The idea that mental illness somehow contributes to or enhances creativity has been discussed and debated for centuries. Even the Ancient Greek philosopher Aristotle subscribed to the trope of the tortured genius, theorizing that "no great mind has ever existed without a touch of madness." Although the link between mental suffering and creative ability has since been debunked, it is true that some of the western canon's most celebrated visual artists have struggled with mental health issues. For some of these artists, inner demons made their way into their work; for others, the act of creation served as a form of therapeutic relief.
In perhaps no artist’s work is the onset of mental illness more easily identified as in Francisco Goya’s. The artist’s work can be easily divided into two periods: the first is characterized by tapestries, cartoons, and portraits; the second period, the “Black Paintings” and “Disasters of War” series, depict Satanic beings, violent battles, and other scenes of death and destruction. Goya’s mental deterioration is linked to the onset of his deafness at age 46, at which time he became increasingly isolated, paranoid, and afraid, according to letters and diaries.
At the age of 27, Dutch painter Vincent van Gogh wrote in a letter to his brother Theo: “My only anxiety is, how can I be of use in the world?” Over the course of the next 10 years, it seemed that van Gogh had gotten closer to finding an answer to that question: through his art, he could leave a lasting impact on the world and find personal fulfillment in the process. Unfortunately, despite his enormous creativity during this period, he continued to suffer from what many have speculated to be bipolar disorder and epilepsy.
Van Gogh lived in Paris between the years 1886 to 1888. During that time, he documented in letters “episodes of sudden terror, peculiar epigastric sensations, and lapses of consciousness.” Especially during the last two years of his life, van Gogh experienced bouts of high energy and euphoria following bouts of periods of deep depression. In 1889, he voluntarily committed himself to a mental hospital in Provence called Saint-Remy. While under psychiatric care, he created a stunning series of paintings.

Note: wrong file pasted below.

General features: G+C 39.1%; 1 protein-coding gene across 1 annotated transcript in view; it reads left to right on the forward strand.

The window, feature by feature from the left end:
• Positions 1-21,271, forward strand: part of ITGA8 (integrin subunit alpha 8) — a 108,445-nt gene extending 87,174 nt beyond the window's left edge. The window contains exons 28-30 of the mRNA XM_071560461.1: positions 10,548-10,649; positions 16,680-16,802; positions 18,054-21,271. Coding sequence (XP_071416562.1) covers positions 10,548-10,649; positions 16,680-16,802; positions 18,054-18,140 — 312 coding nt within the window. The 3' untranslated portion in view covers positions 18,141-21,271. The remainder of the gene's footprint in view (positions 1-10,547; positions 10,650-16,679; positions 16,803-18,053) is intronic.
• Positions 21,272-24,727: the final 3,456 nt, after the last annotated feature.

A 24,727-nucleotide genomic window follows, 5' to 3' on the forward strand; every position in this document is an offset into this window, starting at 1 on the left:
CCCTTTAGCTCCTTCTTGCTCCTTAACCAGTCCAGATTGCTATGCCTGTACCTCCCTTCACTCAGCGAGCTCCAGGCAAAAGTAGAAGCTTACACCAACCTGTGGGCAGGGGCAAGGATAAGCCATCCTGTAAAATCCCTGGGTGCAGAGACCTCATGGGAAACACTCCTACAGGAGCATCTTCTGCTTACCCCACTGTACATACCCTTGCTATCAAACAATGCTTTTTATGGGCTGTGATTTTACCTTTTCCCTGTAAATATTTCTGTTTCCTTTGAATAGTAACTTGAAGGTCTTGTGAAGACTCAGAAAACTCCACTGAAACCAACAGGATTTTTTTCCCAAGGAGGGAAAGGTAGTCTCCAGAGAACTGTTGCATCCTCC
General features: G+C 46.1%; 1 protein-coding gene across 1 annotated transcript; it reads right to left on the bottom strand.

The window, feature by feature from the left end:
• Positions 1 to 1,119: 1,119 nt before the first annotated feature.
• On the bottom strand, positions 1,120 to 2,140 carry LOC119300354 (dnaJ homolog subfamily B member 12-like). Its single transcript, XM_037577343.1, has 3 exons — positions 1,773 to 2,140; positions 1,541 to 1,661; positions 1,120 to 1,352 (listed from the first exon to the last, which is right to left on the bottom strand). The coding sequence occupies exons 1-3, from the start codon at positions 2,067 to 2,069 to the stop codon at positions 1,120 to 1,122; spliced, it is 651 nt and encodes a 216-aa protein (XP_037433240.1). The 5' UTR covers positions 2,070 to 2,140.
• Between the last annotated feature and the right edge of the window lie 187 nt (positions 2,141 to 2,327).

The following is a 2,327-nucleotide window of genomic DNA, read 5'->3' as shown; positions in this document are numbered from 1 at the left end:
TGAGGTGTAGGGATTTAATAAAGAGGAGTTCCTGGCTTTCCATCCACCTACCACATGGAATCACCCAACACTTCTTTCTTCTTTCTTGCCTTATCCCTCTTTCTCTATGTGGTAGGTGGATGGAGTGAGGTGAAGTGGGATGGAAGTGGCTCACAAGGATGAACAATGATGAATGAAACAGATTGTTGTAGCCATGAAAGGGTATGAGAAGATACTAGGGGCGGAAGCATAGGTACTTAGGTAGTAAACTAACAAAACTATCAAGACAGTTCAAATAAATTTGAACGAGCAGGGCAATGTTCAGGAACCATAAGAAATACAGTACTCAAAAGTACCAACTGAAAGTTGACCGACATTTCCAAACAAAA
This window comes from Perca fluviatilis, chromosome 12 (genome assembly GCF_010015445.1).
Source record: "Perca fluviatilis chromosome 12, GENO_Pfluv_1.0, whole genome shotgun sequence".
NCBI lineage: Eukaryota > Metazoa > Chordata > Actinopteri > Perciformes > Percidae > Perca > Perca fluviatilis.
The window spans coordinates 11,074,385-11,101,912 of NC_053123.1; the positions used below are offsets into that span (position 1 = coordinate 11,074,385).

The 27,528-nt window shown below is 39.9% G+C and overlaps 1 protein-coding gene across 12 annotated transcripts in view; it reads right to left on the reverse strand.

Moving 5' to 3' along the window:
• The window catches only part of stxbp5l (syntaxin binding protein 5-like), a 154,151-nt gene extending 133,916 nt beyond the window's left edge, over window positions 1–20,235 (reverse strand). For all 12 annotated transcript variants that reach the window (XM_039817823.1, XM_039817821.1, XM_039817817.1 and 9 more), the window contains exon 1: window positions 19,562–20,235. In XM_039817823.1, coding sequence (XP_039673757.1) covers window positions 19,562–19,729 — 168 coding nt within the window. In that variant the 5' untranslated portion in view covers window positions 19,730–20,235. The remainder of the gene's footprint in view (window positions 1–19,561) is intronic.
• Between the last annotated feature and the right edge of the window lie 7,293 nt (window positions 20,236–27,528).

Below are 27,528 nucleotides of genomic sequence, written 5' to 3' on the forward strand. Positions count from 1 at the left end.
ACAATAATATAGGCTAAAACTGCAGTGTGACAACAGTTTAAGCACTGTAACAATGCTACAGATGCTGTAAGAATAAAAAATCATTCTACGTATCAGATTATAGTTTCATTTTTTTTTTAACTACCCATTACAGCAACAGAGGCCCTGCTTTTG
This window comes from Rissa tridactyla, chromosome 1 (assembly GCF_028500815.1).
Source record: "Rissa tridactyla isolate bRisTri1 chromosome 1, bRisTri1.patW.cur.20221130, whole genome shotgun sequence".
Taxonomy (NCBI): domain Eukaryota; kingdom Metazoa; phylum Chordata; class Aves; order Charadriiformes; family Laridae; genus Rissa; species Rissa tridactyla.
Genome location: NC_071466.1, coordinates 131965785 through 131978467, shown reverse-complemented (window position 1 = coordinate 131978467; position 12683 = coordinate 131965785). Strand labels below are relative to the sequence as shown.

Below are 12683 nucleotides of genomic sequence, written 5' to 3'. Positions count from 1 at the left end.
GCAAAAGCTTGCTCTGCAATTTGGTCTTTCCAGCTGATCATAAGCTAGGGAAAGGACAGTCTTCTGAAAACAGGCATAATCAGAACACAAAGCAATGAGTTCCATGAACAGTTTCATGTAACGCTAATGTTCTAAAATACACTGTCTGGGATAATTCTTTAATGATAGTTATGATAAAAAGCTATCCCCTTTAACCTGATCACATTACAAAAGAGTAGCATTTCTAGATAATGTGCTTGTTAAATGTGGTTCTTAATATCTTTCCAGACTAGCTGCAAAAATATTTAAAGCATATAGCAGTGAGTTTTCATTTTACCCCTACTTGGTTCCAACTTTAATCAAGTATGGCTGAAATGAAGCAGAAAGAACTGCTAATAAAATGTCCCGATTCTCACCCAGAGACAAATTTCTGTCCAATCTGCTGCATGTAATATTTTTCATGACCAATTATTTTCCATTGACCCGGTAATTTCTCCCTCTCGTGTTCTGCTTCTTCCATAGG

Just 10 weeks after his discharge, the artist took his own life at the age of 37. He left behind an enormous legacy as one of the most creative and talented artistic minds of the 20th century. It turns out, despite a lack of recognition during his lifetime, van Gogh had more than enough to offer this world. One can only imagine what more he could have created if he had lived a longer life.
After several suicide attempts, Gauguin fled the stresses of Parisian life and settled in French Polynesia, where he created some of his most famous works. Although the move provided artistic inspiration, it was not the reprieve he needed. Gauguin continued to suffer from syphilis, alcoholism, and drug addiction. In 1903, he died at age 55 after a bout of morphine use.
No one could create a painting like the “Scream” without the help of some inner demons. Indeed, Munch documented his struggles with mental health issues in diary entries, in which he described suicidal thoughts, hallucinations, phobias (including agoraphobia) and other feelings of overwhelming mental and physical pain. In one entry, he described the mental breakdown that resulted in his most famous masterpiece “The Scream”:
I was walking along the road with two of my friends. Then the sun set. The sky suddenly turned into blood, and I felt something akin to a touch of melancholy. I stood still, leaned against the railing, dead tired. Above the blue black fjord and city hung clouds of dripping, rippling blood. My friends went on and again I stood, frightened with an open wound in my breast. A great scream pierced through nature.”
After suffering a number of psychotic breaks, accompanied by hallucinations, Agnes Martin was diagnosed with schizophrenia in 1962 at the age of 50. After being found wandering around Park Avenue in a fugue state, she was committed to the psychiatric ward at Bellevue Hospital where she underwent electro-shock therapy.
After her discharge, Martin relocated to the New Mexico desert, where she found ways to successfully manage her schizophrenia into old age (she died at 92 years old). She regularly attended talk therapy, took medication, and practiced Zen Buddhism.
Unlike many other artists who experienced mental illness, Martin contended that her schizophrenia has absolutely nothing to do with her work. Nonetheless, knowing a little of the backstory of this tortured artist can add a layer of meaning to any viewing of Martin’s serene, almost zen-like abstract paintings.
If you or a friend or loved one is suffering, considering suicide, or would like emotional support, the National Suicide Prevention Lifeline (1-800-273-TALK) is available 24/7 across the United States.